The Kansas City Chiefs enjoyed early success in the AFL. In 1966, the Kansas City Chiefs finished 1st in the AFL West and defeated the Buffalo Bills 31-7 in the AFL Championship game to win their first AFL Championship for the city of Kansas City (the franchise’s 2nd AFL Championship overall). As AFL Champions, the Kansas City Chiefs then participated in the first ever AFL-NFL World Championship Game (which would later be called Super Bowl I) against the NFL Champions, the Green Bay Packers. Behind 2 touchdown passes by Quarterback Bart Starr, the Green bay packers outscored the Kansas City Chiefs 21-0 in the 2nd half en route to a 35-10 win over the Kansas City Chiefs. The Kansas City Chiefs recorded another winning season in 1967, but did not make the playoffs. In 1968, the Kansas City Chiefs lost only 2 games during the AFL regular season, but that was only good enough for 2nd place in the AFL West and the Kansas City Chiefs lost to the Oakland Raiders 41-6 in the Western Division playoff game. 1969 proved to be the best year for the Kansas City Chiefs franchise, even though their 11-3 record was only good enough for another 2nd place finish in the AFL West. This time, the Kansas City Chiefs were able to record a victory in the divisional playoffs, with a 13-6 victory over the New York Jets. In the AFL Championship Game, the Kansas City Chiefs defeated the Oakland Raiders 17-7 to win their 3rd AFL Championship Game. In the 4th and final AFL-NFL World Championship Game, the Kansas City Chiefs defeated the Minnesota Vikings 23-7 in an upset victory in Super Bowl IV. The Kansas City Chiefs defense was the difference, as they forced the Minnesota Vikings into 3 interceptions and 2 fumbles. The Kansas City Chiefs became the 2nd AFL team to defeat an NFL team in the AFL-NFL Championship Game – the 1st being the New York Jets over the Baltimore Colts the year before in Super Bowl III.
In 1970, the AFL and NFL merged. The Kansas City Chiefs played their games in the West Division of the AFC. In each of its first 4 seasons in the NFL, the Kansas City Chiefs recorded winning seasons, even winning the AFC West in 1971 with a 10-3-1 record. However, the Kansas City Chiefs lost to the Miami Dolphins 27-24 in a grueling overtime thriller following that successful 1971 campaign. Kansas City Chiefs kicked Jan Stenerud missed a field goal with less than a minute to play in regulation and then again in the 1st overtime period, and the Miami Dolphins eventually won on a 37-yard field Goal by Miami Dolphins Kicker Garo Yepremian halfway into the 2nd overtime period. After that playoff loss, the Kansas City Chiefs suffered many lean years and the team did not return to the playoffs for 14 seasons. From 1974 through 1985, the Kansas City Chiefs recorded only one winning season, a 9-7 record in 1981. In 1986, the Kansas City Chiefs finished in 2nd place in the AFC west with a 10-6 record. But they endured a quick trip in the playoffs with a 35-15 loss to the New York Jets in the Wild Card round of the playoffs.
Carl Peterson became the Kansas City Chiefs new President and General Manager in 1989, and he immediately hired Head Coach Marty Schottenheimer to try to restore a winning attitude to the Kansas City Chiefs franchise. From 1990 through 1997, the Kansas City Chiefs recorded 8 straight winning seasons and made the playoffs every year but one. The Kansas City Chiefs finally returned to post-season play in 1990 after finishing the season with an 11-5 record and a 2nd place finish in the AFC West. However, the Kansas City Chiefs suffered a heart-breaking loss to the Miami Dolphins in the Wild Card round of the playoffs when they surrendered two 4th quarter touchdowns to Dan Marino to lose 17-16. The Kansas City Chiefs finally achieved their first NFL playoff victory the following season when the team defeated the Los Angeles Raiders 10-6. The Kansas City Chiefs would lose the next week, however, 37-14 to the Buffalo Bills in the Divisional round of the playoffs. In 1993, the Kansas City Chiefs acquired legendary Quarterback Joe Montana from the San Francisco 49ers and legendary Running Back Marcus Allen from the Los Angeles Raiders. That year, the Kansas City Chiefs won the AFC West with an 11-5 record and made their best NFL playoff run to date. The Kansas City Chiefs defeated the Pittsburgh Steelers 27-24 in an overtime thriller in the Wild Card round of the playoffs and then defeated the Houston Oilers 28-20 the following week to advance to their first ever AFC Championship Game. The Kansas City Chiefs successful run finally came to an end with a disappointing 30-13 loss to the Buffalo Bills. And Joe Montana officially retired from NFL football following the end of the 1994 NFL regular season. In 1995 and 1997, the Kansas City Chiefs finished each season with a franchise best 13-3 record and a 1st place finish in the AFC West. Yet both seasons ended in first round playoff losses - a sloppy 10-7 loss to the Indianapolis Colts in 1995 and a devastating 14-10 loss to the intra-division rival Denver Broncos in 1997. In 2003, the Kansas City Chiefs matched their NFL franchise-best 13-3 record and finished in 1st place finish in the AFC West. In the Divisional Round of the playoffs, however, the Kansas City Chiefs found themselves in an offensive shootout with the Indianapolis Colts. Indianapolis Colts Quarterback Peyton Manning threw for over 300 yards and 3 touchdown passes and Indianapolis Colts Running Back Edgerrin James rushed for over 100 yards and 2 touchdowns. Even though Chiefs Running Back Priest Holmes rushed for over 175 yards and 2 touchdowns, it wasn’t enough and the Indianapolis Colts defeated the Kansas City Chiefs 38-31. That 2003 playoff appearance was the only playoff appearance for the Kansas City Chiefs from 1998 through 2005.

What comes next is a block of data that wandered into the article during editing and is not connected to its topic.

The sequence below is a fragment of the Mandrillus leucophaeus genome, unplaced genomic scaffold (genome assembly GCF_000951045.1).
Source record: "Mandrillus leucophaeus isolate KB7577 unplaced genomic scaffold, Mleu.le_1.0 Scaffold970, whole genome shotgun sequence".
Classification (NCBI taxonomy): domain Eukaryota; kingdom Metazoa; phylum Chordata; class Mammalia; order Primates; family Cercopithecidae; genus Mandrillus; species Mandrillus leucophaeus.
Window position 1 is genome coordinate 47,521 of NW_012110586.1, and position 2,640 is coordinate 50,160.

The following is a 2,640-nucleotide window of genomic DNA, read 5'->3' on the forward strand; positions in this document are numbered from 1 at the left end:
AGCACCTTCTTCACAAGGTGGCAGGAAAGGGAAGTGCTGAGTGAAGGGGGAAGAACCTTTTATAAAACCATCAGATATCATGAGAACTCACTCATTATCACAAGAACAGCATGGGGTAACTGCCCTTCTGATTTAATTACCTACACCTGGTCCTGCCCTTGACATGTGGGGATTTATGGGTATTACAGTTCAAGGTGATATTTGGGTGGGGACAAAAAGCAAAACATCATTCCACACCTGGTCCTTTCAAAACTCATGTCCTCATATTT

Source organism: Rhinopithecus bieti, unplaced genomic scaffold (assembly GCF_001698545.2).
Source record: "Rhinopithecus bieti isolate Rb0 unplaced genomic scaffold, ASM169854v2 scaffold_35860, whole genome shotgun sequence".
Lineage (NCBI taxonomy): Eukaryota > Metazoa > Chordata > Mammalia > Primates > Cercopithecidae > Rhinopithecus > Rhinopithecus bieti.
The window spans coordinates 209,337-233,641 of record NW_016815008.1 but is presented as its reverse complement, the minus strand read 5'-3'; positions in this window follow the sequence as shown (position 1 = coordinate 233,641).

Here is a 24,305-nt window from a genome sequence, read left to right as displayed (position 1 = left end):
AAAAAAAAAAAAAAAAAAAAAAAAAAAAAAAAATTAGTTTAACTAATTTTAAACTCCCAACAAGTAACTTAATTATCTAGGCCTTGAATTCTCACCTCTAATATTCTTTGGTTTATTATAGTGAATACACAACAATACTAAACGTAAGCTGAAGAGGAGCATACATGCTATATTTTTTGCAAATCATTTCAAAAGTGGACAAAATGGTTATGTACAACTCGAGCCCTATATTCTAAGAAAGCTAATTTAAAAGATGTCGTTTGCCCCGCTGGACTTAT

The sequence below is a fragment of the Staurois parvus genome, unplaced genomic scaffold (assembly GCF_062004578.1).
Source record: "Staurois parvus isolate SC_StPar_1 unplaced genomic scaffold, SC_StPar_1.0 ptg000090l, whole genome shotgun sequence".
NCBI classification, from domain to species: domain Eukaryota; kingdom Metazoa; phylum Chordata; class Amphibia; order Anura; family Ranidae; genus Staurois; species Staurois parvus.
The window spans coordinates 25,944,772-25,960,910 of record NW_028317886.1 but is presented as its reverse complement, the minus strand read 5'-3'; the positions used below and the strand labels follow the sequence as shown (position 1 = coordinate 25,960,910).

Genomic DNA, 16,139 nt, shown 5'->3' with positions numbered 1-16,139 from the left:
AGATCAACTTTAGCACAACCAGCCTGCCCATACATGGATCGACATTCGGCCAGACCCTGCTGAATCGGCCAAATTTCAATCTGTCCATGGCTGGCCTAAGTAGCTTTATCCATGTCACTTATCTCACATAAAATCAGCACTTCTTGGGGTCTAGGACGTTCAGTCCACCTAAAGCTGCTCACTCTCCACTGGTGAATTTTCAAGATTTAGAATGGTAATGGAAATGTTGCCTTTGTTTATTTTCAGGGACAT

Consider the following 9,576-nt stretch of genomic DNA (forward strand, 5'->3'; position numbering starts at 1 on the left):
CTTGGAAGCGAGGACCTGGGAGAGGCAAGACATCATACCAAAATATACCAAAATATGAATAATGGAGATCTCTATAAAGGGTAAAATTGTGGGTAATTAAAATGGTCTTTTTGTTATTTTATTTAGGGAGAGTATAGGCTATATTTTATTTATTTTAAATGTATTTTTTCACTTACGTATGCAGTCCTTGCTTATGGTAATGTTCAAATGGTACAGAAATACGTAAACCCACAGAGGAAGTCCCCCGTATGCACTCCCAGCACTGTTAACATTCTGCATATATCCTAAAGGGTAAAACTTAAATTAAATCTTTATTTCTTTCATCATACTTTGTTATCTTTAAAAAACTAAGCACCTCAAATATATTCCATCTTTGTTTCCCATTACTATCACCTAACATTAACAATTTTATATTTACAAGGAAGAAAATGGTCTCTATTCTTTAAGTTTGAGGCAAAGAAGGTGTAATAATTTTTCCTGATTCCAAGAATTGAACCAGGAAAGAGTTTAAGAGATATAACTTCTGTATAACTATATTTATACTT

During the 2006-7 NFL season, new Head Coach Herm Edwards guided the Kansas City Chiefs to a 9-7 record, which was good enough to finish 2nd in the AFC West and qualify for post-season play. The Kansas City Chiefs lost to the Indianapolis Colts 23-8 in the wild card round of the playoffs, however, bringing Edwards' first season to an abrupt end. With hopes high for a return trip to the playoffs during the 2007-8 NFL season, the Kansas City Chiefs struggled through inconsistent play and injuries and were only able to win 4 games. Head Coach Edwards and the loyal Chiefs fan base were extremely disappointed with the awful season, and team is expected to turn things around for the 2008-9 NFL campaign.